6 Things Nigerian Squash Fraternity Need To Do To Become A Force To Reckon With

We can catch up with the world bests if we adopt the right system

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Nigerian squash family | Chamberlain Open Twitter

Nigerian squash has been a fringe sport. Some Nigerians think it is a boring sport. However, the perception has changed in recent times with high-quality tournaments organized in the country like the Chamberlain Squash Open and the Lagos International Squash Classics. These events increase the awareness of the sport.

Squash is a noble sport which requires constant practice and talent, along with high-level athleticism.

Historically, Egypt has been big producer of top squash players. Although, other countries have also started taking keen interest. Nigeria is not exempted.

In the world, no Nigerian player is in the top 200 in the men’s category presently. But who says Nigerian squash cannot catch up? Who says in the next 4 years, one or two of our players cannot be in the top 100? And who says in the next 5 to 8 years, Nigerian squash cannot have a player in the world’s top 50?

Yes we can! Top Media Nigeria tells how:

TRAINING REGIMENTS

If you are serious about a career in squash and taking your play to the next level, you should have some structured and strict physical training in your schedule.

There is a wide variety of exercises, sessions and programmes covering the entire spectrum of fitness needs and goals.

Stability Ball Strength Session CREDIT: Squash Skills

You should not joke with Stability Ball Strength session, single leg box, box jumps, weighted twists and service box hops. Some others are walking lunge mobility drill, single leg squat, hip mobility circles and stability ball roll-in.

Single leg box jumps CREDIT: Squash Skills

Then, for the fitness activities, there are programmes such as ‘bolt-on’, circuits, strength, bike-sprints, endurance, footwork and coordination, mobility and repeat-sprint endurance.

When you follow this routine religiously, then you will be a top performer.

NIGERIAN SQUASH PLAYERS ENLISTING IN PSA WORLD TOUR

Despite having over 50 bonafide Professional Squash Players Association of Nigeria (PSPAN) members, only 3 male players are PSA-ranked, while Yemisi Olatunji is the sole Nigerian female face on the PSA World Tour ranking.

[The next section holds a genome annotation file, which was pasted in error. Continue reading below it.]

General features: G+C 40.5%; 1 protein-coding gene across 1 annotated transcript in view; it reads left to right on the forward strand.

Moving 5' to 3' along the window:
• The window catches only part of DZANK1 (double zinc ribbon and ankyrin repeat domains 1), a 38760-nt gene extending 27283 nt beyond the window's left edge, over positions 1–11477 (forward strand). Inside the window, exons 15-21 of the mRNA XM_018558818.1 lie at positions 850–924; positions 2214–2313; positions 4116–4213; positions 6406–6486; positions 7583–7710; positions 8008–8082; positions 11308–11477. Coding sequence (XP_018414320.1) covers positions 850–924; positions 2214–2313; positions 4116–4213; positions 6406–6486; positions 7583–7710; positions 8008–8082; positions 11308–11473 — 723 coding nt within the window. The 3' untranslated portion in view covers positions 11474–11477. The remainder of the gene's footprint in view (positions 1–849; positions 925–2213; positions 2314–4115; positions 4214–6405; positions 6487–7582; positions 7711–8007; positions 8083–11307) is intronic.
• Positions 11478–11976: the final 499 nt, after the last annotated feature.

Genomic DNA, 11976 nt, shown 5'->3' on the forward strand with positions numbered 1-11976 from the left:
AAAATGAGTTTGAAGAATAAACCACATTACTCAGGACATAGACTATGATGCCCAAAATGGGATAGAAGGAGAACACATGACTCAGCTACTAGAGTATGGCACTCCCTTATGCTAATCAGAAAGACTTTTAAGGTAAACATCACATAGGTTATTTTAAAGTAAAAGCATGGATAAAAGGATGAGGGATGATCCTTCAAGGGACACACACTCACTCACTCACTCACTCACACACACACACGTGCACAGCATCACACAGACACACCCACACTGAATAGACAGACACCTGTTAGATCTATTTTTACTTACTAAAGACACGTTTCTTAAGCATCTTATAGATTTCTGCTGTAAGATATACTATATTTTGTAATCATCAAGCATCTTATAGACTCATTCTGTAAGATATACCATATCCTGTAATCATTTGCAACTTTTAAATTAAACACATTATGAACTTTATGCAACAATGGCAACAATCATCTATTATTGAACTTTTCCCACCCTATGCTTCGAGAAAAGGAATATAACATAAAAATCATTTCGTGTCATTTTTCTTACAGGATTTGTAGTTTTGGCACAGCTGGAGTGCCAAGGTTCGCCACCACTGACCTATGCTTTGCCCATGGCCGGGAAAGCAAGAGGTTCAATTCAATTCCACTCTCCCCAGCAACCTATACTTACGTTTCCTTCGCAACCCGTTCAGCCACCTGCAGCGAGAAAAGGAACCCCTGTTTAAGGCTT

Now that the PSA World Tour has been rebranded into two individual circuits – the PSA World Tour and PSA Challenger Tour, Nigerian squash players who are lowly-ranked have a chance to play in tournaments relevant to their ranking.

Nigeria squash queen and PSA’s Yemisi Olatunji in action at an international event in Lagos this year CREDIT: Yemisi Facebook

Before the restructuring of PSA’s professional squash tour, Nigerian squash players enjoy local slots and wildcards for tournaments taking place locally. Now, Nigerian squash won’t benefit from that opportunity anymore if the players are not signed up on the PSA World Tour.

PRUDENT USE OF SPARE TIME

The best athletes in the world are always conscious of the way they use their body, what they take into their body system and how they spend their free time.

Similarly, some fallen sportsmen and sportswomen find themselves down because they are careless about the way they live their life.

Some coaches restrict their players’ sex life. They know what they are doing.

Aside sports, an athlete has his personal life, yes. Afterall, they are normal people like everybody.

Nobody says athletes should not have fun. But anything we do, should be done responsibly.

Preferrably, Kane takes to playing golf at his leisure time CREDIT: Life bogger

England football national team skipper, Harry Kane is sustaining top form over the last couple of years. He abstains from drinking alcohol during the football season and he doesn’t go clubbing.

Apart from his hardwork, dedication and talent, Cristiano Ronaldo is one of the best soccer players in the world because he ensures he eat right and doesn’t consume alcohol.